On the other hand, in the case that ejection speed was 20 m/s, there was observed noticeable adhesion of the small droplet of the probe solution, which was mainly due to rebound of the droplet on impact of the droplet on the substrate.
  • [0076]
    In addition, in the cases of 12.5, 15, 18.5 and 20 m/s of the ejection speeds, normal ejection of the probe solution could be realized by relatively gentle recovery operation of several hundred to several thousand times of preliminary ejection, even after non-ejecting interval of from several minutes to several ten minutes. However, in the case of 10 m/s of the ejection speed, normal ejection of the probe solution could not be realized by relatively gentle recovery operation of several hundred to several thousand times of preliminary ejection.
  • [0077]
    (4) 8 pl of Election Volume
  • [0078]
    Probe carriers were produced using a liquid ejection device which could achieve 8 pl of ejection volume, with varying the ejection speed from 10, 12.5, 15, 18, 20 to 22 m/s, and the shape of the resulting probes was then observed. When a droplet of 8 pl was ejected, the diameter of the droplet became about 24 μm.
  • [0079]
    In the case that ejection speeds were 10, 12.5, 15, 18 and 20 m/s, the shape of the probe arranged on the substrate is close to a perfect circle. Moreover, there were observed no aggravation of the shape of the probe or no adhesion of small droplets of the probe solution, which were mainly due to rebound of the droplet on impact of the droplet on the substrate.
  • [0080]
    On the other hand, in the case that ejection speed was 22 m/s, there was observed noticeable adhesion of the small droplet of the probe solution, which was mainly due to rebound of the droplet on impact of the droplet on the substrate.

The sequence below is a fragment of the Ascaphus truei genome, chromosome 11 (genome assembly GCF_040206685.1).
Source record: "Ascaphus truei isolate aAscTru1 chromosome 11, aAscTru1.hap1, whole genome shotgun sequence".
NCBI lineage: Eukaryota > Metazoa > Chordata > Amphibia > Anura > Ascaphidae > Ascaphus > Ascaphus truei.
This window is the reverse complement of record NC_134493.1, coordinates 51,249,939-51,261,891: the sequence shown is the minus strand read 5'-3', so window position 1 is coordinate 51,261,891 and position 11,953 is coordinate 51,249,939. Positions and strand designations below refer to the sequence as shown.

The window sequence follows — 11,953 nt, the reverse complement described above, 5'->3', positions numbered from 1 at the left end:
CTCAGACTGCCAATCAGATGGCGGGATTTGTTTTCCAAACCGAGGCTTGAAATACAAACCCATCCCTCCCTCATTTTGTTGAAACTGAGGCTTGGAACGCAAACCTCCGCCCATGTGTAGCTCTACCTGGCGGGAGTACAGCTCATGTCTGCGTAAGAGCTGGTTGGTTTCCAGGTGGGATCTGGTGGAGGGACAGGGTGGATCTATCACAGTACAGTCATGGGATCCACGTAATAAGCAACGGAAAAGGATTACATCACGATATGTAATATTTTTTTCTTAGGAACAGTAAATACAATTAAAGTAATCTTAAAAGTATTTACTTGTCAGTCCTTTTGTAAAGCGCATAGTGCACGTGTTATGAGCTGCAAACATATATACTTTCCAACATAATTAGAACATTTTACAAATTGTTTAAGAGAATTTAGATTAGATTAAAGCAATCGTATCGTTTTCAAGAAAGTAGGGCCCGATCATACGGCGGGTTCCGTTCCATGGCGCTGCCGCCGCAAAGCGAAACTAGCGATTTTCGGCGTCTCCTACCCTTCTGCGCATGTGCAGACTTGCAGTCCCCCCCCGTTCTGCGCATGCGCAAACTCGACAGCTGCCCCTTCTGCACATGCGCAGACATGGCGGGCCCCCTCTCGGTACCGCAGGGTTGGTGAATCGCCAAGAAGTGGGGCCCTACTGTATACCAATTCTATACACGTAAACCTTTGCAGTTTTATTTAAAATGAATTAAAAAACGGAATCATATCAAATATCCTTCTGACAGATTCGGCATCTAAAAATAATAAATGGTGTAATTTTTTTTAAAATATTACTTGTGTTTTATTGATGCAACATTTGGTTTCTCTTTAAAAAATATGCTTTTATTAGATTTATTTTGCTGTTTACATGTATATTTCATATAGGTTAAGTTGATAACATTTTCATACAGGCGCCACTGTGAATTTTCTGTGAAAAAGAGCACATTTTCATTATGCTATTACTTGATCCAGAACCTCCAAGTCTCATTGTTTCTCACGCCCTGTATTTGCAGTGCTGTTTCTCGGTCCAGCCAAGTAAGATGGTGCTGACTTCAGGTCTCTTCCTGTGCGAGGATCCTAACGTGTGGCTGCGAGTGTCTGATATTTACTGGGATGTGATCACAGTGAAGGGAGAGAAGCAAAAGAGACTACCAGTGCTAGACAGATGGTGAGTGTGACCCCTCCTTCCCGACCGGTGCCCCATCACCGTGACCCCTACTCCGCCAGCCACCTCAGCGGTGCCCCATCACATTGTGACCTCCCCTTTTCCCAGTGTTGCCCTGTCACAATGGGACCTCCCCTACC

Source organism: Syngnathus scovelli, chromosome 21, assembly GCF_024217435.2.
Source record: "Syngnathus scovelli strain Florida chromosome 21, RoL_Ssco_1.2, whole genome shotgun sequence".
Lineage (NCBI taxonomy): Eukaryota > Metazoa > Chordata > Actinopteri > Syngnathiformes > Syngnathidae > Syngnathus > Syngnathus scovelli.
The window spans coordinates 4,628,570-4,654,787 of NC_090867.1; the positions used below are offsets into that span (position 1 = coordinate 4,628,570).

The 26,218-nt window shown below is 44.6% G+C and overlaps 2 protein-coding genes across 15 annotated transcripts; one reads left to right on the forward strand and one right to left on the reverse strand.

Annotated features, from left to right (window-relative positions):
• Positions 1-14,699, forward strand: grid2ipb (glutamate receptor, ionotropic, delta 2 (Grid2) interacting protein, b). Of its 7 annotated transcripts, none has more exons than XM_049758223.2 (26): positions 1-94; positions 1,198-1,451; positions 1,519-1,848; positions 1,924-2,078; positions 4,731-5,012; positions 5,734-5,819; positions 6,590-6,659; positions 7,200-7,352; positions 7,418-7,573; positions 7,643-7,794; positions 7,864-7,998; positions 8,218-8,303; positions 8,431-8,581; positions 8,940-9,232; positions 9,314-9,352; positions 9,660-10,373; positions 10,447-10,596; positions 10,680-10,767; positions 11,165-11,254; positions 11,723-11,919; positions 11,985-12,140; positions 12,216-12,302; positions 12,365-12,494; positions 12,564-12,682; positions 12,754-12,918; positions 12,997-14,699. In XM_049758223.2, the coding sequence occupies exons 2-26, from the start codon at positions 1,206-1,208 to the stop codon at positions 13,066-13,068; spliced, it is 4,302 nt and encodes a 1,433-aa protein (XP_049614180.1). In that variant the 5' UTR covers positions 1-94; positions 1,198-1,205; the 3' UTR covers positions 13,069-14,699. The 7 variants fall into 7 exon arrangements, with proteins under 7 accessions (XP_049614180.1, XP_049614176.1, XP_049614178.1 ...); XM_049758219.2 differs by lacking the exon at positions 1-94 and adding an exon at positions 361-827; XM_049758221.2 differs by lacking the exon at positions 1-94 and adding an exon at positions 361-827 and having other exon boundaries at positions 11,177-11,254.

• [0081]
    In addition, in the cases of 15, 18 and 20 m/s of the ejection speeds, normal ejection of the probe solution could be realized by relatively gentle recovery operation of several hundred to several thousand times of preliminary ejection, even after non-ejecting interval of from several minutes to several ten minutes. However, in the cases of 10 and 12.5 m/s of the ejection speed, normal ejection of the probe solution could not be realized by relatively gentle recovery operation of several hundred to several thousand times of preliminary ejection.
  • [0082]
    (5) 4.5 pl of Ejection Volume
  • [0083]
    Probe carriers were produced using a liquid ejection device which could achieve 4.5 pl of ejection volume, with varying the ejection speed from 10, 12.5, 15, 20 to 25 m/s, and the shape of the resulting probes was then observed. When a droplet of 4.5 pl was ejected, the diameter of the droplet became about 20 μm.